Wednesday, April 24, 2013

OBC Exclusive: Boat found in Southern Oregon, Quickly Removed

Greetings, readers.  As you can tell, the amount of debris washing up in past weeks has been very low.  The last major piece of debris reported was the boat that washed up in Long Beach, Washington- complete with live fish.
However, earlier this week, a vessel that appeared to be an artifact of the 2011 tsunamis was found in Oregon by a fellow biologist and colleague, Jeremiah Psiropoulos. 

Jeremiah encountered the vessel while working in a particularly important wildlife area- a critical habitat area for western snowy plover.  Western snowy plover (Charadrius alexandrinus nivosus) are particularly cute little sea birds that have been listed as 'threatened' under the Endangered Species Act (ESA) since 1993.  Oregon's sandy shores and coastal dunes are essential nesting and breeding grounds for this bird.  In order to minimize impact of tourists, media, and other visitors in the area, the boat was immediately removed.

Plover mother and father brooding
Nesting pair of western snowy plover [Photo:]

I interviewed Jeremiah about his find, which I will share with you below.  My questions are in italics, and Jeremiah's answers are in plain text.


Thanks for taking the time to let me interview you! My understanding is that on April 22nd, you found a vessel that appeared to be from the 2011 tsunamis on a beach in Oregon. 

 I would like to ask you a few questions about your recent find, how you responded, and your feelings regarding ethical responsibility or environmental stewardship when it comes to exciting beach finds like this one.

First, tell me a little about yourself.  What is your background and current occupation?
My name is Jeremiah Psiropoulos. I am a native Oregonian who grew up in the Umpqua valley. I have always been very fond of Oregon’s biodiversity and specifically its fish and wildlife. I have degrees from the University of Oregon in Environmental Studies and Oregon State University in Fisheries and Wildlife Sciences. I am currently working for the USDA APHIS (Animal and Plant Health Inspection Service - Wildlife Services as a wildlife specialist monitoring and controlling predators that depredate ESA-listed (Endangered Species Act) western snowy plovers (Charadrius alexandrinus nivosus) during the breeding and nesting season.

Learn more about Snowy Plover here:

Please tell me a bit about when, where and how you found the boat.  How did you happen to be in that area?
I am responsible for monitoring two nesting areas that are used by the snowy plovers known as habitat restoration areas (HRA’s). Both are in the Coos Bay, OR area, the first being Coos Bay North Spit and the second is the Tenmile Creek. Around 10 am on April 22nd, I was traveling south along the beach near the jetty on the north spit and found a boat on the edge of the rack line on a receding high tide. The area where I found the boat was within the snowy plover closure area which limits traffic to foot and horse only on wet sand. Due to these restrictions it receives very little traffic and had yet to have any public pass by that morning.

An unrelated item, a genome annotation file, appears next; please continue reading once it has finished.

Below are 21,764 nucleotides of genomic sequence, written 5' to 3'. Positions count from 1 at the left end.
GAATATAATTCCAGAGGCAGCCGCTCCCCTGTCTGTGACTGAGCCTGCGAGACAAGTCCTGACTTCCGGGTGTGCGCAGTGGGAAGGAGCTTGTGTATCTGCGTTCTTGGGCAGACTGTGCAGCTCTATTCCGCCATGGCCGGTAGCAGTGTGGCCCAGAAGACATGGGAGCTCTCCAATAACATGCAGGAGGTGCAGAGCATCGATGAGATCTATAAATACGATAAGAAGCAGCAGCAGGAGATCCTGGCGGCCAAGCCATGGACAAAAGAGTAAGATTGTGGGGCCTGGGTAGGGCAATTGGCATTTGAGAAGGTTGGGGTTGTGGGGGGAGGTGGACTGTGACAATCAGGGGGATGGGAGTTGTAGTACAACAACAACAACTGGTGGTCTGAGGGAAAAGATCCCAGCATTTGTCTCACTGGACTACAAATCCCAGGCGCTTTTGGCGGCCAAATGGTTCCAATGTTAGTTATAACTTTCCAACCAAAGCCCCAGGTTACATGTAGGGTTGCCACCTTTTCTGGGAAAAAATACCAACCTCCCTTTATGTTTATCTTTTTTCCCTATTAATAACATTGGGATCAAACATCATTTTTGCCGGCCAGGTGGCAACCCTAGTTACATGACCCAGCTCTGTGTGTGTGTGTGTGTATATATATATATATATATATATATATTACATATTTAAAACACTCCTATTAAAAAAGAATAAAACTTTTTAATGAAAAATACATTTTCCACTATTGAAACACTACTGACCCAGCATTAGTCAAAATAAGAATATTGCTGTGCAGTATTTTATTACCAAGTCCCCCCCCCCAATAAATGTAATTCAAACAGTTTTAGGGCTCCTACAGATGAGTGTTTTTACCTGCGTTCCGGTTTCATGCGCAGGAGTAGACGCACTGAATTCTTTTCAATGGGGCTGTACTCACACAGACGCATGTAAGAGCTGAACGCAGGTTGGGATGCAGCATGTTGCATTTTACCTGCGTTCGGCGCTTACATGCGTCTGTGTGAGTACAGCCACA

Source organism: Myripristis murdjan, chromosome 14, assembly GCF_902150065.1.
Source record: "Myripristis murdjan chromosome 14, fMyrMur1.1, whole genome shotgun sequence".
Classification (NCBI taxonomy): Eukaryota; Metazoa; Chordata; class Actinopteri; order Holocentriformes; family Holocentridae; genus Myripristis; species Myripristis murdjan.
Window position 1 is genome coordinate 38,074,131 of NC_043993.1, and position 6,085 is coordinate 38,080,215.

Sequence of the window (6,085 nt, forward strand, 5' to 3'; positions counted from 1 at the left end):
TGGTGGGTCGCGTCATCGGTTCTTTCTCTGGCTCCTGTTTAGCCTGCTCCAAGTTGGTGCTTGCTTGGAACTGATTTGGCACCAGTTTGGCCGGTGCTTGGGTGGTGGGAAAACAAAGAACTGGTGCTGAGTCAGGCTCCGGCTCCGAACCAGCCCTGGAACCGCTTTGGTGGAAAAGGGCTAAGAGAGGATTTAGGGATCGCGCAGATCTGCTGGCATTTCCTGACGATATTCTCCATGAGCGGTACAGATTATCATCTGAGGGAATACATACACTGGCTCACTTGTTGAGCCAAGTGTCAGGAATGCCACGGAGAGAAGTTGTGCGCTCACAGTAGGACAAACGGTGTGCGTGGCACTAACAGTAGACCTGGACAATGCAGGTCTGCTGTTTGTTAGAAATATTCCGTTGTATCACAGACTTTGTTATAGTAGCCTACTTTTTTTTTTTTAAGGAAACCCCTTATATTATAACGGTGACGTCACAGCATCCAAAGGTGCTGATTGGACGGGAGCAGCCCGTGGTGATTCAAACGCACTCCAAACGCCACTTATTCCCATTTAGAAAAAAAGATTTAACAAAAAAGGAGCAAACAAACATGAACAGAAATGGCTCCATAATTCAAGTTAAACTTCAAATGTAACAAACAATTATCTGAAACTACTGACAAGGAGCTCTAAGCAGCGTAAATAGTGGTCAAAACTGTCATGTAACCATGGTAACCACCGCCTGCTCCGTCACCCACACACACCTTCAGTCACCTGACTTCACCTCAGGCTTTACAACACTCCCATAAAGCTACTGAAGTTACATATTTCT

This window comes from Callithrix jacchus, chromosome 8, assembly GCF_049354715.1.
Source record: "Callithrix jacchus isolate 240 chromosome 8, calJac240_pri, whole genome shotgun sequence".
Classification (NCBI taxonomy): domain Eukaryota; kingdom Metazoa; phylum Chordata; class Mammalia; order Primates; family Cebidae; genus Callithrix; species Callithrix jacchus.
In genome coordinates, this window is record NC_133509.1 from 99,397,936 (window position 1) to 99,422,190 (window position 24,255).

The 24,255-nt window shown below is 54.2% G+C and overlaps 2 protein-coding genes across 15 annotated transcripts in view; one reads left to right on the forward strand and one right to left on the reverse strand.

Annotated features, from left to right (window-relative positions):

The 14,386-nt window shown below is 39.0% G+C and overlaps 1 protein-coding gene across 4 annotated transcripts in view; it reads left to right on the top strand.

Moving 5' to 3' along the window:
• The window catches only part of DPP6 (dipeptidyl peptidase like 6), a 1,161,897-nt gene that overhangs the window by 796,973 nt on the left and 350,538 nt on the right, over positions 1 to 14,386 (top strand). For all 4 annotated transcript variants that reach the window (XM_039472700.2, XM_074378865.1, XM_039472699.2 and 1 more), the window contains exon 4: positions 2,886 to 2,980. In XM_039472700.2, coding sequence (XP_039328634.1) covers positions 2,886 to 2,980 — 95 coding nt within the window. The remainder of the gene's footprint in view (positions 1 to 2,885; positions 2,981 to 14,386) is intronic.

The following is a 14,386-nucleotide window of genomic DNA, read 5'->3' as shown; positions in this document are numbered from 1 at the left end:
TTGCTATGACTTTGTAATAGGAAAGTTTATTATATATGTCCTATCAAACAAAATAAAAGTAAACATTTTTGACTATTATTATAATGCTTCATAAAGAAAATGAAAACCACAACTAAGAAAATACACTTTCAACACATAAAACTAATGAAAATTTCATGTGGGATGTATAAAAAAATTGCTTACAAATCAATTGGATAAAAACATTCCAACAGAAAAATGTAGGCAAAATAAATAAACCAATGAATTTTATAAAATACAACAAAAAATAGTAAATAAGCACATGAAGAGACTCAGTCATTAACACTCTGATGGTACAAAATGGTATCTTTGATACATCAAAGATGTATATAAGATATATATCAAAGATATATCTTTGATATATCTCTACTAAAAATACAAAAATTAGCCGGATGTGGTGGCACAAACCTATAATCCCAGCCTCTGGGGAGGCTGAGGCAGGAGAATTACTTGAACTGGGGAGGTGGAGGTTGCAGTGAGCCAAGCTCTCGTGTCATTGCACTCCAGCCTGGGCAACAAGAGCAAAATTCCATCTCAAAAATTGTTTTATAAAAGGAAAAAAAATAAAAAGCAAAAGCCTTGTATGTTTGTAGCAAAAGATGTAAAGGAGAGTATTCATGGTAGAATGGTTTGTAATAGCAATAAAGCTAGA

Can you describe the boat in detail- any writing, size, condition of the boat, etc.
The boat was approximately 20 feet long with an open bow. It had gently sloping gunwales with a live well in the bow and an open area in the stern, presumably for a motor. It was blue color with a red keel that was only apparent after scraping gooseneck barnacles from the hull. I could not find any writing or other marking that indicated its origin. The boat was pretty battered and full of water. It appeared that there was at one time some sort of bimini top attached to the gunwales.

The 20-foot boat found in Coos Bay, OR on April 22.  [Photo: Jeremiah Psiropoulos]

Did any thoughts immediately come to mind when you came up the vessel?
My first thought was that the boat didn’t look like the type of boats used in the area. I knew that debris from the tsunami disaster was washing up in the neighborhood and figured that it was likely of Asian origin.

What types of creatures or sea life were on the boat? How long do you think it had been there?
The hull of the boat was covered in pelagic gooseneck barnacles (Lepas anatifera) , there were also limpets and bivalves attached to the interior. At least one bivalve was later identified to be of non-native origin.

Gooseneck barnacles and other invertebrates covered the vessel. [Photo: Jeremiah Psiropoulos]

How did you respond- what agencies did you call, and what was the process of removing the vessel?  How long did it take?